Looking Back at 2011 Sonar Platform Accomplishments
The beginning of a new year always provides a good opportunity to look back at what was achieved the previous year and this is what I am going to do today for the Sonar platform.
Let’s start with a short version of this retrospective. Last year was made of:
- 8 releases of Sonar
- 110+ releases in the ecosystem
- 55,000 downloads of Sonar
- 10,000+ messages on mailing lists
So I suppose we can call this a pretty active year for the community. Now, the longer version:
One year ago, we had the following ambitions :
Track changes : The next step is to provide the ability to report on code coverage of new source code. This is to ensure that whatever legacy code is there, teams have the ability to monitor the coverage by unit tests on added code if they wish.
Code Review : This is really the next strategic move for the Sonar platform : add a manual dimension to the automated one to provide a complete code review tool.
This was a major change to accomodate into the platform and we therefore decided to adopt a baby step approach. The full functionality was delivered over 5 releases, from 2.8 to 2.12. Here is what the platform now covers:
- Review a violation
- Comment, assign, plan a review
- Flag false-positive violations through the UI
- Create manual violations through the UI
- Change the severity of a violation through the UI
Next step will be to provide the ability to customize the review workflow and its related permissions.
Language consolidation : Provide a Squid-like engine to the C# plugin to make it more robust
It took us 6 month with the great help of Alexandre Victoor to rewrite the C# plugin that embeds its own C# parser and natively supports visual studio projects.
Language consolidation : Improve the C parser to gain robustness, support non ANSI-85 extensions and increase significantly the number of rules available
We haven’t worked as much as we wanted on this C plugin and so the number of rules remains limited. That’s why we’ve already started working to implement the MISRA-C standard.
Language consolidation : Improve the PL/SQL plugin to provide currently missing metrics
A PL/SQL parser has been written to provide all those metrics and to start implementing some new rules outside the Toad CodeXpert tool.
Sonar Eclipse : Now that we have a stable version 1.0 of the plugin, we can start building on it. The objective for this year is to provide capability for running local analysis inside Eclipse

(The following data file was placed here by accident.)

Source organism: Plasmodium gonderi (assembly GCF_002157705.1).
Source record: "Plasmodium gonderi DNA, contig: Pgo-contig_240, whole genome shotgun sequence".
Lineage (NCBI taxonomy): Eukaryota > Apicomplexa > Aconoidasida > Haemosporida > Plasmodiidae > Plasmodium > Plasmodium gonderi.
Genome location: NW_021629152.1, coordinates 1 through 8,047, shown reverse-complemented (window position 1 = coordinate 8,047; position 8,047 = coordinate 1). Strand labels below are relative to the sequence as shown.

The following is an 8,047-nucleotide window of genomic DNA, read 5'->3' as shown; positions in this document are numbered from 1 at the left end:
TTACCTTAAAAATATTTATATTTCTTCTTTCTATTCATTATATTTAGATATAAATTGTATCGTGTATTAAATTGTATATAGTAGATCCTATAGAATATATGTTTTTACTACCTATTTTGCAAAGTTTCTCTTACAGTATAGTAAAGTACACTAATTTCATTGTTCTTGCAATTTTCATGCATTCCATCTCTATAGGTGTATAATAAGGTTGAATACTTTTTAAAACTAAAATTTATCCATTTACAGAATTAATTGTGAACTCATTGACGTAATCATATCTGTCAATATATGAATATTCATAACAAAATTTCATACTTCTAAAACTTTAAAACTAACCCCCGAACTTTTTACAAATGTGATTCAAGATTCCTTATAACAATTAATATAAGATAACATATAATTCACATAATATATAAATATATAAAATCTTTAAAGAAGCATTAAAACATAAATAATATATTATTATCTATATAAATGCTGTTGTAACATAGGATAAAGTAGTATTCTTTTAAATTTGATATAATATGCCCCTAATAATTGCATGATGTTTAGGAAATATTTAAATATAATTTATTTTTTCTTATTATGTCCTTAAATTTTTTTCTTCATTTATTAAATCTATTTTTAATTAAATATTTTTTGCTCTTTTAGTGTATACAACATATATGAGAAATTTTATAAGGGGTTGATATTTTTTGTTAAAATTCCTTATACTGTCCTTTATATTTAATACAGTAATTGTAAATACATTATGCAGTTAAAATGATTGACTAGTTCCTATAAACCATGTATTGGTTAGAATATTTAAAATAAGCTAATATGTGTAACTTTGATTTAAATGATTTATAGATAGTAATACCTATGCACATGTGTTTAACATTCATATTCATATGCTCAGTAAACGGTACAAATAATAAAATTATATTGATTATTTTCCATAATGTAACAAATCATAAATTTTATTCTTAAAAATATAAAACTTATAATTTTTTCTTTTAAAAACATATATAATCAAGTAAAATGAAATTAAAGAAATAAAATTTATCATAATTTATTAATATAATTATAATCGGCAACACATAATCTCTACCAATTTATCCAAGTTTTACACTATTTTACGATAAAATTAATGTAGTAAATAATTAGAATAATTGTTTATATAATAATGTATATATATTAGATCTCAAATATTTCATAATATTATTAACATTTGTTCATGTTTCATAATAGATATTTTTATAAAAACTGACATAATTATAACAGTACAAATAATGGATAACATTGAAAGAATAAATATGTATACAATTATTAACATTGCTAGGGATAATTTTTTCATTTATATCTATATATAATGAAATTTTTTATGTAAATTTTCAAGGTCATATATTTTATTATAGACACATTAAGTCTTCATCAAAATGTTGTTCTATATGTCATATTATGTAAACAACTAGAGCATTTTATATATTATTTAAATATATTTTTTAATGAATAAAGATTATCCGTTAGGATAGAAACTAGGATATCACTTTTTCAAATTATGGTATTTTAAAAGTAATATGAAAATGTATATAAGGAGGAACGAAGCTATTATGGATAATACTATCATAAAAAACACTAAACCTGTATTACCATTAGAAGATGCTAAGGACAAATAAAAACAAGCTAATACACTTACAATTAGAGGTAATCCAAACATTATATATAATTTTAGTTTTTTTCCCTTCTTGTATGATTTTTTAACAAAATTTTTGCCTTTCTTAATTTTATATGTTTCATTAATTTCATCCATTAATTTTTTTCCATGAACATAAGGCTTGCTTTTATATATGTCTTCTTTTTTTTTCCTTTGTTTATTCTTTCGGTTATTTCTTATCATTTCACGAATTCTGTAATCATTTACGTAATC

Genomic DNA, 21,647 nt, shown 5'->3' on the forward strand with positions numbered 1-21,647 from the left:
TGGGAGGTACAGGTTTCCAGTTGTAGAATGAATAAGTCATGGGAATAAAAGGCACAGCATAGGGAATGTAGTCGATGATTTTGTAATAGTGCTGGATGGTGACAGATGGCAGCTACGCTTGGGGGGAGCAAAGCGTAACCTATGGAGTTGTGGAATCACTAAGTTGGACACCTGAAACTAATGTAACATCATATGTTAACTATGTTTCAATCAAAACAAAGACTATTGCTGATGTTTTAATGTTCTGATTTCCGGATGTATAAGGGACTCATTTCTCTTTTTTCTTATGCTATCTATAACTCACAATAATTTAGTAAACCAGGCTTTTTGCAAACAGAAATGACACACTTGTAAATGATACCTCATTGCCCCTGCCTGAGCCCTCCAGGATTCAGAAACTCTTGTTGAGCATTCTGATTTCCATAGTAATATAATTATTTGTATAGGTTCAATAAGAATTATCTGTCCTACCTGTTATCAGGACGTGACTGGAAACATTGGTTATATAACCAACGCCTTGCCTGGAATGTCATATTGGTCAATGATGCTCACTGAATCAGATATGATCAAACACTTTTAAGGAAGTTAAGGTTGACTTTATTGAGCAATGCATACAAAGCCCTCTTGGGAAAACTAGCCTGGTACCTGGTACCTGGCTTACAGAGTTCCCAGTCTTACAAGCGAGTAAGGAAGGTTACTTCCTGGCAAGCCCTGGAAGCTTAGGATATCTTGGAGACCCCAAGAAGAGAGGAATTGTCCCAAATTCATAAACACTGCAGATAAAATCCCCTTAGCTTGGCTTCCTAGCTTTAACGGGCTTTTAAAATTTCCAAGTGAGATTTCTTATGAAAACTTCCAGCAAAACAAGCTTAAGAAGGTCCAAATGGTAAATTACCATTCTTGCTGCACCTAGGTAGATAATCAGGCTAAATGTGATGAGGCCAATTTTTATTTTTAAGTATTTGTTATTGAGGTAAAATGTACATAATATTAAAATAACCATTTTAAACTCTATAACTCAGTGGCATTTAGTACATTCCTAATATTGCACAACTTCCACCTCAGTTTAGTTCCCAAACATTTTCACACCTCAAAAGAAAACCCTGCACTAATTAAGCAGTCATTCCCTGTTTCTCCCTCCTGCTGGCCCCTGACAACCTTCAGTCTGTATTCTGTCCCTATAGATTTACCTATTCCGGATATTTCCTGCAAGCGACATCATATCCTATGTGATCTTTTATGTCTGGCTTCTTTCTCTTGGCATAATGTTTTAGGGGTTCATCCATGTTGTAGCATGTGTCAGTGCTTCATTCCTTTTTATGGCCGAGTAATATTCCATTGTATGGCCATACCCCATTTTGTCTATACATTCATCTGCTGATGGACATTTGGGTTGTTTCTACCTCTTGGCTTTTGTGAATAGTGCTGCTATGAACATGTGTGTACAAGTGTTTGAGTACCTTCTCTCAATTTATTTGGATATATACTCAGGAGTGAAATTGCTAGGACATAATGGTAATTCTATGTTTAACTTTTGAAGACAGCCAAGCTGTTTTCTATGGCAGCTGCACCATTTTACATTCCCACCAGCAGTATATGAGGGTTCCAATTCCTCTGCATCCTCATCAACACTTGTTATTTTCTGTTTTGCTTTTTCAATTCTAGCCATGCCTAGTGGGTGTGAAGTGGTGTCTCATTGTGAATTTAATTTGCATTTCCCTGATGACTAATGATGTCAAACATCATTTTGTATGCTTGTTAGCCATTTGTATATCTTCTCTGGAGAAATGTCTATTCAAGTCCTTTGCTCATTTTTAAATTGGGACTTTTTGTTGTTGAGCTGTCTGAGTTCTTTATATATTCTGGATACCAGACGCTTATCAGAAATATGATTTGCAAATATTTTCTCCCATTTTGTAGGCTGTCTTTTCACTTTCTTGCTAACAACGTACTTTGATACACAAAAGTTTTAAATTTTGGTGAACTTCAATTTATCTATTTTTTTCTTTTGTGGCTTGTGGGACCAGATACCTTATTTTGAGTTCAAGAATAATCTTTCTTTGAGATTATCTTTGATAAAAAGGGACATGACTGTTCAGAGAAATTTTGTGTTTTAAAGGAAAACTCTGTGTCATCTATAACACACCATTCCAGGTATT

This local mode is now available but in fact the greatest new feature of Sonar Eclipse is certainly the integration of Mylyn to manage reviews directly from the IDE.
Support New Bootstrappers : We have started last year some background work to decouple Sonar from Maven. This work will enable us to support 2 new mechanisms for bootstrapping analysis in Sonar 2.6 : an ANT task and a Java runner. Next step is to also provide Gradle bootstrapper.
JaCoCo Integration : We intend to make 2 major integrations of JaCoCo into Sonar this year. The first one is to integrate it into Sonar core. The second one is to provide ANT integration of JaCoCo and therefore provide a simple way of gathering code coverage when you execute unit tests from ANT.
Beyond the Plan
Obviously, we did not plan for all upcoming innovations for the year. Here are three major features of Sonar that weren’t planned and that have been implemented:
- Sonar CPD : this new technology introduced in Sonar 2.10 will fully replace PMD CPD in Sonar 2.14 and allows to track cross-projects duplications
- i18n : Since Sonar 2.10 the Sonar UI can be in spanish, french, greek…
- Email notifications : Since Sonar 2.10 a user can subscribe to some events to be notified by email. For instance when a review is assigned to him.
And this is also true in the ecosystem, here are two examples:
- a great effort made on the PHP plugin to resurrect it
- development of an extension for SAP ABAP
So after all this, what could be an exciting challenge for 2012 ? This is going to be the subject of my next post !